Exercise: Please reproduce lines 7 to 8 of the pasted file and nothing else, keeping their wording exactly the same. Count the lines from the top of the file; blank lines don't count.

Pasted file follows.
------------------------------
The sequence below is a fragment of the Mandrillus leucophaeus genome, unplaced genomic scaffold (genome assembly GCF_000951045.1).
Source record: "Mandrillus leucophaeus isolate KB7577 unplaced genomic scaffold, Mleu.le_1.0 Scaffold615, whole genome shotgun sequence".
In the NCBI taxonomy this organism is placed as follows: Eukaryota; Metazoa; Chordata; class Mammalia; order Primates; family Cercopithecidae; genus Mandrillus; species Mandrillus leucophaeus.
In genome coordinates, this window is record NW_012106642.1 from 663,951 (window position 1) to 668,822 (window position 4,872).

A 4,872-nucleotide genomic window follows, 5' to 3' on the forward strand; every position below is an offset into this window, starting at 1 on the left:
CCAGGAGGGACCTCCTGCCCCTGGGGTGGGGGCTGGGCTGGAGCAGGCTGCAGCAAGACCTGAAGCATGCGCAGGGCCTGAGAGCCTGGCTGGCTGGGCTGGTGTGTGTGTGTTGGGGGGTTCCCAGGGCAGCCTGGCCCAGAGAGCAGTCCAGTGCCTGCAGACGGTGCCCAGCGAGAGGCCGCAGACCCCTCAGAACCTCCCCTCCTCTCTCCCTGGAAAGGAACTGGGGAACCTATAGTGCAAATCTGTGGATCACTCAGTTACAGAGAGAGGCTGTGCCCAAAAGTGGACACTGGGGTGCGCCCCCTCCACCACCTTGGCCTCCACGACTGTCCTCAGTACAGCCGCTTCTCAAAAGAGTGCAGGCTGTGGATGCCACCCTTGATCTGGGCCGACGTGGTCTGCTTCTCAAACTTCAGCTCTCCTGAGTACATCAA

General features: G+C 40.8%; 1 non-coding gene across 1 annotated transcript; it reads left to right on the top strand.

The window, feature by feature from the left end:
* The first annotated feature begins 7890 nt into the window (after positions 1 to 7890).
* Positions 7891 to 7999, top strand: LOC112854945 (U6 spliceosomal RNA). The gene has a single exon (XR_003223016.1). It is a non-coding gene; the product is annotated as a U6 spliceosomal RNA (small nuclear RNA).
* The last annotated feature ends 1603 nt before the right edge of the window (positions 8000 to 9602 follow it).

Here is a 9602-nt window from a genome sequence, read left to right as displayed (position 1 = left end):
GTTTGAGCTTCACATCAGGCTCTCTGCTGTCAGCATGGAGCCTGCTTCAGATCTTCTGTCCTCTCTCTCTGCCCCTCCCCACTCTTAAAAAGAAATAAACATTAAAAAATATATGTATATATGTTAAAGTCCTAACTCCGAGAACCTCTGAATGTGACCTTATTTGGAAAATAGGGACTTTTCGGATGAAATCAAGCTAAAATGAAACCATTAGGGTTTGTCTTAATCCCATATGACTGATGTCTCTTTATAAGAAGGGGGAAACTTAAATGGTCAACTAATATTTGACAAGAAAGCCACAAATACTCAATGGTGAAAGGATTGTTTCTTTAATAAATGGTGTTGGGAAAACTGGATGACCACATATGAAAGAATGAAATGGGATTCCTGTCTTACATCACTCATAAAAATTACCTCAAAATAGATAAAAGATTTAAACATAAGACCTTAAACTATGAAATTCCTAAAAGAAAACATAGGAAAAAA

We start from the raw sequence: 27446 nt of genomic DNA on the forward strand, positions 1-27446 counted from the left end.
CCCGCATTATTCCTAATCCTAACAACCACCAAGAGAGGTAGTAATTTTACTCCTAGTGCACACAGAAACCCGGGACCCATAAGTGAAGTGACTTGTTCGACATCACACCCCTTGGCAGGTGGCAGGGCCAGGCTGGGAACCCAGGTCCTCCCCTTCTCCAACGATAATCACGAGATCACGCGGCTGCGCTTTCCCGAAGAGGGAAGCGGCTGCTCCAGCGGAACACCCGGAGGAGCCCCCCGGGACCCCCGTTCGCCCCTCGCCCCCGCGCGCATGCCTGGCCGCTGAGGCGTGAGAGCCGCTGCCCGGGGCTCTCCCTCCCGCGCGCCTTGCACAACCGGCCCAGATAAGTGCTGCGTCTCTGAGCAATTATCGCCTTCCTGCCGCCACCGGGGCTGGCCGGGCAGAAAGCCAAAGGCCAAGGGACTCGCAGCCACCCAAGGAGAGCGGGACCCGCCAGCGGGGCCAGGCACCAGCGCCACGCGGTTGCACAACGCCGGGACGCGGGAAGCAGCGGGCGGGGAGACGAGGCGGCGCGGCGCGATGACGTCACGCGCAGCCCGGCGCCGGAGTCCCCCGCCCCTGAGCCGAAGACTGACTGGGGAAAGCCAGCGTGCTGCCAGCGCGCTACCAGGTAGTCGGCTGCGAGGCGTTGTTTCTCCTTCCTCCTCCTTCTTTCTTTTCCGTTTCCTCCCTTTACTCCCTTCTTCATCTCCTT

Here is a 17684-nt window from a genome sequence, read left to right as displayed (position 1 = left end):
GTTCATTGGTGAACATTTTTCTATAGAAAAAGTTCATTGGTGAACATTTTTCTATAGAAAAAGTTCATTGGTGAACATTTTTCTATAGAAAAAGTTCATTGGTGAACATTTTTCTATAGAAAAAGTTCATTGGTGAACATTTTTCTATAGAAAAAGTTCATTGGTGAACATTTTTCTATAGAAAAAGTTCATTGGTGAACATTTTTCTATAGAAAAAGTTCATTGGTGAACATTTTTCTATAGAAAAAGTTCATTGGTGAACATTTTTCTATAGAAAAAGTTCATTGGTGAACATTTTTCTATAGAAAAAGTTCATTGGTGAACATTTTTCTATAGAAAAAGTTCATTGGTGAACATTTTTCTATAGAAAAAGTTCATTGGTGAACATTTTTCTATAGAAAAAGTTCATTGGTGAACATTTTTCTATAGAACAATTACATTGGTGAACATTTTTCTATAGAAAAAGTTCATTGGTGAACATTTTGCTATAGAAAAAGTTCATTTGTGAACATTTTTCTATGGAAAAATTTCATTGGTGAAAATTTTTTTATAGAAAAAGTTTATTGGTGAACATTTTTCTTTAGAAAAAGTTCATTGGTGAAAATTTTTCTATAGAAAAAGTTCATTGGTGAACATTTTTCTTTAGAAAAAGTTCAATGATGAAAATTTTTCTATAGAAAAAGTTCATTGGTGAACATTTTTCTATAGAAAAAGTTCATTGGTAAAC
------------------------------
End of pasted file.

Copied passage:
General features: G+C 40.8%; 1 non-coding gene across 1 annotated transcript; it reads left to right on the top strand.

The window, feature by feature from the left end: